Research project links smart grid and e-car
On the Karlsruhe Institute of Technology (KIT) campus, researchers are starting to examine the integration of electric vehicles into intelligent energy grids. Car OEM Adam Opel has provides a number of test vehicles, the electric edition of the Meriva.
The vehicles are equipped with a bidirectional electronic unit designed to enable users to charge their batteries from normal 230V household outlets as well as from 400V three-phase outlets. The designers aimed at particularly low charging times of less than an hour. In addition, the control unit communicates with the energy provider and charges the battery only at times when energy gained from regenerative sources such as solar power or wind power is cheap. At times of the day when electric energy throughout the (smart) grid is in high demand, the car can feed back a part of the electricity stored in its battery into the grid.
Opel's e-Meriva is equipped with a relatively small battery which offers a capacity of 16 kWh – certainly not the type that users can expect in future volume e-cars, but sufficient for the MeRegioMobil trials.
The electric vehicles belong to what KIT calls a “smart home”, equipped with the usual electric appliances of a household. It can generate energy by means of a photovoltaics installation on the roof and a small combined heat and power station. “The project gives us the opportunity to examine chances and challenges of the integration of e-cars into the energy grid in an interdisciplinary cooperation,” explained researcher Hartmut Schmeck. The KIT professor added that currently no other vehicle offers the option to feed electric energy into the grid. “This feature can be regarded as a potentially stabilizing factor for the grid. However, its potential can only be tapped by the intelligent deployment of information and communication technologies to be developed in this project”.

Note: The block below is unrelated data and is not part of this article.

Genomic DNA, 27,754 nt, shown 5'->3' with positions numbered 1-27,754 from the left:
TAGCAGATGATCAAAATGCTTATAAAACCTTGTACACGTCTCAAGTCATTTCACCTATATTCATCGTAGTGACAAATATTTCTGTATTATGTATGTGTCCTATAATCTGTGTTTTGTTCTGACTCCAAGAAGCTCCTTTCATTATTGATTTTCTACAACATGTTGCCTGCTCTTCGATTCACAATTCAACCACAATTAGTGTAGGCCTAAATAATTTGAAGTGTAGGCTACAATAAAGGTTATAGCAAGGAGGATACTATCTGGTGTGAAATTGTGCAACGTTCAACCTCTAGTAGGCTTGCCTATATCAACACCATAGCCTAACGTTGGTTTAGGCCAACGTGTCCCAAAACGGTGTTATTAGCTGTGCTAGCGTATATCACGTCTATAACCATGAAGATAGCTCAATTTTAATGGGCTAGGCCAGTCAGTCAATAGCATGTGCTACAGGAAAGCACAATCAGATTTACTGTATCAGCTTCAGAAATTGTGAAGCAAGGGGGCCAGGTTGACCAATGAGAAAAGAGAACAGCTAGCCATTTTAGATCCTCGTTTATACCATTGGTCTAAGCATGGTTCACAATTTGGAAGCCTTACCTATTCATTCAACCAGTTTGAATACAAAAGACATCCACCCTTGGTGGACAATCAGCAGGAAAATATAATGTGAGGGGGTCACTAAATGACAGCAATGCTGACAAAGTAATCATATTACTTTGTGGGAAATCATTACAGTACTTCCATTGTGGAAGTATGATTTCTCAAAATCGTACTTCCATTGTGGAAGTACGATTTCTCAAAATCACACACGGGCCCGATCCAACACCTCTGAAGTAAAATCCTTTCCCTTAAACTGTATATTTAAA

Thus, the development of communication technology required to connecting vehicles and grid is another focal point of the project. Another subproject touches the development of a billing system.
The project also anticipates other elements of a smart charging infrastructure: The energy providers participating in the project plan to install several hundred charging station across the state of Baden-Wuerttemberg. They plan to establish a kind “roaming” system similar to what is already established in mobile telecommunications. This system would enable car users to charge their vehicle at any charging station, independently of which energy provider operates the station.
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